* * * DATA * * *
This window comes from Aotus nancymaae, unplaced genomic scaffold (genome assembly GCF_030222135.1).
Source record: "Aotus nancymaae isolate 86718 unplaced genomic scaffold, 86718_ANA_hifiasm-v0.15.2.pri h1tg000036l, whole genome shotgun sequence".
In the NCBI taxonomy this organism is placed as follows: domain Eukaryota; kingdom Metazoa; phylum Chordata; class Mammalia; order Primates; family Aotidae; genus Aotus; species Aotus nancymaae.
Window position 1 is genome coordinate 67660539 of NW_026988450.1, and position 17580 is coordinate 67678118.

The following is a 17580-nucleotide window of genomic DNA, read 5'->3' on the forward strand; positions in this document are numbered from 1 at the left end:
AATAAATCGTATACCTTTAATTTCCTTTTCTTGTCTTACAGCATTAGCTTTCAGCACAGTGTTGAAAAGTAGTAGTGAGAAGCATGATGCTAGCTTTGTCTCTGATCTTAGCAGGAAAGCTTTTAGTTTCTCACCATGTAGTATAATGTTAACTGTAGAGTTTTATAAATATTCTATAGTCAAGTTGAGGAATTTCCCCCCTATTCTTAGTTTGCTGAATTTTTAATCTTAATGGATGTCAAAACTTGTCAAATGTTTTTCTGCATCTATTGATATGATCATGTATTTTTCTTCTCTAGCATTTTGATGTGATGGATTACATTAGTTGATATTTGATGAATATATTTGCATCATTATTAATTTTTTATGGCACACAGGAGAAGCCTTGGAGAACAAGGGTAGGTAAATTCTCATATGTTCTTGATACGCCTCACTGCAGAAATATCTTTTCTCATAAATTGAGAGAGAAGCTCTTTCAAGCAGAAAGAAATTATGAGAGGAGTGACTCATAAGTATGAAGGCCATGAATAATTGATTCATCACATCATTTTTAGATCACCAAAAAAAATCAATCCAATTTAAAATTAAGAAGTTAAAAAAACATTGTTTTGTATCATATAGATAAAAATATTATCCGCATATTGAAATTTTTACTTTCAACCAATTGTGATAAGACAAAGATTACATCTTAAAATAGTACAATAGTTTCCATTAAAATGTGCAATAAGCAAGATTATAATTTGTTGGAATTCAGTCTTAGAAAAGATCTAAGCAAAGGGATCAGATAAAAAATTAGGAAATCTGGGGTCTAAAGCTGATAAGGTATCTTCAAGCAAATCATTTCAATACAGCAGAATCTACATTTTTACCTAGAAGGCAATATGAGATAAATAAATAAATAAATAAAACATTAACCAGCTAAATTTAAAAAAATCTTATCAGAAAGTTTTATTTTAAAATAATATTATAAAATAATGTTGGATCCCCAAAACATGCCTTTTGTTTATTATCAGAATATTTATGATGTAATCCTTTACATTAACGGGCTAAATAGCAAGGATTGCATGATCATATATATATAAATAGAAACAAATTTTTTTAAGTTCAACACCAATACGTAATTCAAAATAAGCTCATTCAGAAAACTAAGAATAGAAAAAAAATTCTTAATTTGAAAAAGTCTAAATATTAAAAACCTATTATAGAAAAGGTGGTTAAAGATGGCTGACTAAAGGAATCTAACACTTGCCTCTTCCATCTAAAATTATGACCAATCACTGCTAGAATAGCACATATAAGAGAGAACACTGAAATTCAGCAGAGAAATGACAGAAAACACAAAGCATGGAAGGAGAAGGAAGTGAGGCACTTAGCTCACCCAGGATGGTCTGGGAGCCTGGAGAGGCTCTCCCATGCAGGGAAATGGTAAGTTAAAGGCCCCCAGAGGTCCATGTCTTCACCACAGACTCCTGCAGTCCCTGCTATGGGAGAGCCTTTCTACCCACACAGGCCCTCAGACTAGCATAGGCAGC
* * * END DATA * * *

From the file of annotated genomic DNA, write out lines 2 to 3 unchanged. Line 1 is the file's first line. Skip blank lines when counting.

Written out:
Source record: "Aotus nancymaae isolate 86718 unplaced genomic scaffold, 86718_ANA_hifiasm-v0.15.2.pri h1tg000036l, whole genome shotgun sequence".
In the NCBI taxonomy this organism is placed as follows: domain Eukaryota; kingdom Metazoa; phylum Chordata; class Mammalia; order Primates; family Aotidae; genus Aotus; species Aotus nancymaae.